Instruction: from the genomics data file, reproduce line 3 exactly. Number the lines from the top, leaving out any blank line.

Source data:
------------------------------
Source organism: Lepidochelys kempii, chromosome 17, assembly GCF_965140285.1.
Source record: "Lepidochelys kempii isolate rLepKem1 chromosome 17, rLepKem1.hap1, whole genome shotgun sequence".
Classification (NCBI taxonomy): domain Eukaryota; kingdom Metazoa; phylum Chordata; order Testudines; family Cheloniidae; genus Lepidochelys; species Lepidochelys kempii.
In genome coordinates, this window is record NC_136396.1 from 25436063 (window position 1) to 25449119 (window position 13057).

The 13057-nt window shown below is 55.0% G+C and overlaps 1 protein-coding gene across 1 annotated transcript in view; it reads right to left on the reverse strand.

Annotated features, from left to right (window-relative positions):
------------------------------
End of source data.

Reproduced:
Classification (NCBI taxonomy): domain Eukaryota; kingdom Metazoa; phylum Chordata; order Testudines; family Cheloniidae; genus Lepidochelys; species Lepidochelys kempii.